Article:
Powerful sunset skies
Over the last few weeks, I've been working on these big sky monotypes. I started out with a plan to do brooding stormy skies but I became fascinated with creating a red/orange blended layer of ink that made a powerful contrast to the blues and greys. So, once again, I'm exploring the sunset theme but with a different colour palette.
There's a kind of colour magic that happens when I get just the right combination of colours. The blues against the warm reds and oranges really seem to dance before your eyes. Before I began, I looked back to the well known John Martin paintings that I saw for myself at an exhibition in the Laing Art gallery several years ago. I wanted to emulate his powerful brooding skies in his "catastrophe" series. I'm hoping for a more uplifting feeling though rather than the doom and destruction he portrays with such evident enjoyment! I feel a special kinship with John Martin as he was born in Haydon Bridge, Northumberland in 1798.
These photos show some work in progress details. There's more to add in the way of a dark land mass and maybe a lonely tree or two. It's so liberating to work on large, expressive pieces like this but hard too. I've spent a long time developing new ways to layer colours together and make marks with rags, brushes and splattering to give the idea of glowing clouds without drawing them. I'm walking along a line between abstract expressionism and a recognisable subject. It's very exciting as I never know how each one will turn out especially when I overprint the blues across the reds.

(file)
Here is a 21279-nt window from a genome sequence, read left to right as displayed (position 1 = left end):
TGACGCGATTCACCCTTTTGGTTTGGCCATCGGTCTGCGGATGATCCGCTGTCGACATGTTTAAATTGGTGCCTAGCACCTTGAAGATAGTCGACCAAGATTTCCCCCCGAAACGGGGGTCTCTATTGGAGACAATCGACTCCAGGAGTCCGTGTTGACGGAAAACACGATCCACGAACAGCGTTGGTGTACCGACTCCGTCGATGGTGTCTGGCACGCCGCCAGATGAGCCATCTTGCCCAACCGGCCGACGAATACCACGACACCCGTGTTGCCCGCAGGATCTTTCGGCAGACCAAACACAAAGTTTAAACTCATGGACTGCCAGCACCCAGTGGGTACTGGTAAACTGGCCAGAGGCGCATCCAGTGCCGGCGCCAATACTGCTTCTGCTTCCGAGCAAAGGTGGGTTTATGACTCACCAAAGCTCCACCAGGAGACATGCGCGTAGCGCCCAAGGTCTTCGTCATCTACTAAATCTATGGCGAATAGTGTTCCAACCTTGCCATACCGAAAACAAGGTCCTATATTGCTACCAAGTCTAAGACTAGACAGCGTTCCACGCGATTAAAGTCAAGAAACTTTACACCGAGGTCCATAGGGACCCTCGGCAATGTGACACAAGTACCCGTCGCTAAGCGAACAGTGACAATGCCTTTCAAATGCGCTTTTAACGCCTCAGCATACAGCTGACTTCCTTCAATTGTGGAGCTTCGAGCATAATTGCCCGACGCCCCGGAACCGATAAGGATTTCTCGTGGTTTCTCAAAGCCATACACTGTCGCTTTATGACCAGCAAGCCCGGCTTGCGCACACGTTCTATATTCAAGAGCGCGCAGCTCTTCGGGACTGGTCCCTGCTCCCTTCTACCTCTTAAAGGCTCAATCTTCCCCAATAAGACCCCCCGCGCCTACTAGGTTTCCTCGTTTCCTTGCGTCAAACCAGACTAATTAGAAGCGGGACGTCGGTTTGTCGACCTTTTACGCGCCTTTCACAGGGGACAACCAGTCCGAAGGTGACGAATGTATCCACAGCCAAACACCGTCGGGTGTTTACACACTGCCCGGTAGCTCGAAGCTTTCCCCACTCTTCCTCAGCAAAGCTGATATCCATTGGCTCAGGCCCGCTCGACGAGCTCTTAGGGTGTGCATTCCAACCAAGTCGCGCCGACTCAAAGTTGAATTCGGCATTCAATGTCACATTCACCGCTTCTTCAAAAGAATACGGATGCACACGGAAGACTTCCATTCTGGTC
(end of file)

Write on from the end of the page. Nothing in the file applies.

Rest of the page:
This video shows some of the highlights of printing the the sky shown above. I've been loving printing dark blues and grays over hot reds and oranges. It gives an amazing colour glow. I hope it gives you an insight into how my originals come about. They're not paintings but they are unique works of art.
The challenge with the mark-making for the skies is not to settle into a rhythm of doing roughly the same all over but to have variety and interest with some areas worked in detail and others left broad. In some places the reds dominate making an area that draws the eye and in other areas the blues dominate to make darker, quieter areas. I guess you could liken it to a piece of music with quiet passages then powerful crescendos. It doesn't help that the ink looks a lot darker than it will be on the finished result. It's easy to wipe away too much ink.
I've looked at a lot of different images of stormy sunset skies with hints of red and orange but my pictures don't re-create any one photograph. They are new creations using the visual idea as a theme and running with it. It's been a lot of fun playing with colour like this!
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